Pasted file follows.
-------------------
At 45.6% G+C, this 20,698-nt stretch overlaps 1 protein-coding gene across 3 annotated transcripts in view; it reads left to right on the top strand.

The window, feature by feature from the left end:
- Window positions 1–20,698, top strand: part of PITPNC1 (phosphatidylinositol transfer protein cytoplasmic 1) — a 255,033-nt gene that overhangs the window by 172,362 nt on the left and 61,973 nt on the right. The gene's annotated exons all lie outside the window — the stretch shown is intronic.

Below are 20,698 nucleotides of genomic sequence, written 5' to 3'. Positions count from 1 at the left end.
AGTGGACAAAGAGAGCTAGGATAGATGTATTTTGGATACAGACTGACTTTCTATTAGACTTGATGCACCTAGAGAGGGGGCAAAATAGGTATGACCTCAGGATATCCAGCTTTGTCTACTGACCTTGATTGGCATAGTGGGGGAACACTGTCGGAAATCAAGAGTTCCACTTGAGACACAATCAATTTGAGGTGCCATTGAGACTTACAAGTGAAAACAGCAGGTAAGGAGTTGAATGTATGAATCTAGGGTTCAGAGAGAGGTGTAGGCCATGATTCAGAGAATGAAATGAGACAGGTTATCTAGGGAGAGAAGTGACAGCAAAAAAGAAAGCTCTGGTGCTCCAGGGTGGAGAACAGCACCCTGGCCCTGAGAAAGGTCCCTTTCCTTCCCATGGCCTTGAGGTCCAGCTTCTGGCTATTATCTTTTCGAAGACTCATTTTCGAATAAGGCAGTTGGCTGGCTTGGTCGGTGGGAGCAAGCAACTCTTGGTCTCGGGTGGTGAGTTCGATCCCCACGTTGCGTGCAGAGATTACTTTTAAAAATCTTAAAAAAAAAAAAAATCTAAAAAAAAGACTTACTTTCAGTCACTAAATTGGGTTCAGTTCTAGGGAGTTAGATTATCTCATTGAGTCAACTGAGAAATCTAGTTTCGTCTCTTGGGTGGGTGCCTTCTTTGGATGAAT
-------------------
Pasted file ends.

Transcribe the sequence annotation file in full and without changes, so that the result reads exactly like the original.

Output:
At 45.6% G+C, this 20,698-nt stretch overlaps 1 protein-coding gene across 3 annotated transcripts in view; it reads left to right on the top strand.

The window, feature by feature from the left end:
- Window positions 1–20,698, top strand: part of PITPNC1 (phosphatidylinositol transfer protein cytoplasmic 1) — a 255,033-nt gene that overhangs the window by 172,362 nt on the left and 61,973 nt on the right. The gene's annotated exons all lie outside the window — the stretch shown is intronic.

Below are 20,698 nucleotides of genomic sequence, written 5' to 3'. Positions count from 1 at the left end.
AGTGGACAAAGAGAGCTAGGATAGATGTATTTTGGATACAGACTGACTTTCTATTAGACTTGATGCACCTAGAGAGGGGGCAAAATAGGTATGACCTCAGGATATCCAGCTTTGTCTACTGACCTTGATTGGCATAGTGGGGGAACACTGTCGGAAATCAAGAGTTCCACTTGAGACACAATCAATTTGAGGTGCCATTGAGACTTACAAGTGAAAACAGCAGGTAAGGAGTTGAATGTATGAATCTAGGGTTCAGAGAGAGGTGTAGGCCATGATTCAGAGAATGAAATGAGACAGGTTATCTAGGGAGAGAAGTGACAGCAAAAAAGAAAGCTCTGGTGCTCCAGGGTGGAGAACAGCACCCTGGCCCTGAGAAAGGTCCCTTTCCTTCCCATGGCCTTGAGGTCCAGCTTCTGGCTATTATCTTTTCGAAGACTCATTTTCGAATAAGGCAGTTGGCTGGCTTGGTCGGTGGGAGCAAGCAACTCTTGGTCTCGGGTGGTGAGTTCGATCCCCACGTTGCGTGCAGAGATTACTTTTAAAAATCTTAAAAAAAAAAAAAATCTAAAAAAAAGACTTACTTTCAGTCACTAAATTGGGTTCAGTTCTAGGGAGTTAGATTATCTCATTGAGTCAACTGAGAAATCTAGTTTCGTCTCTTGGGTGGGTGCCTTCTTTGGATGAAT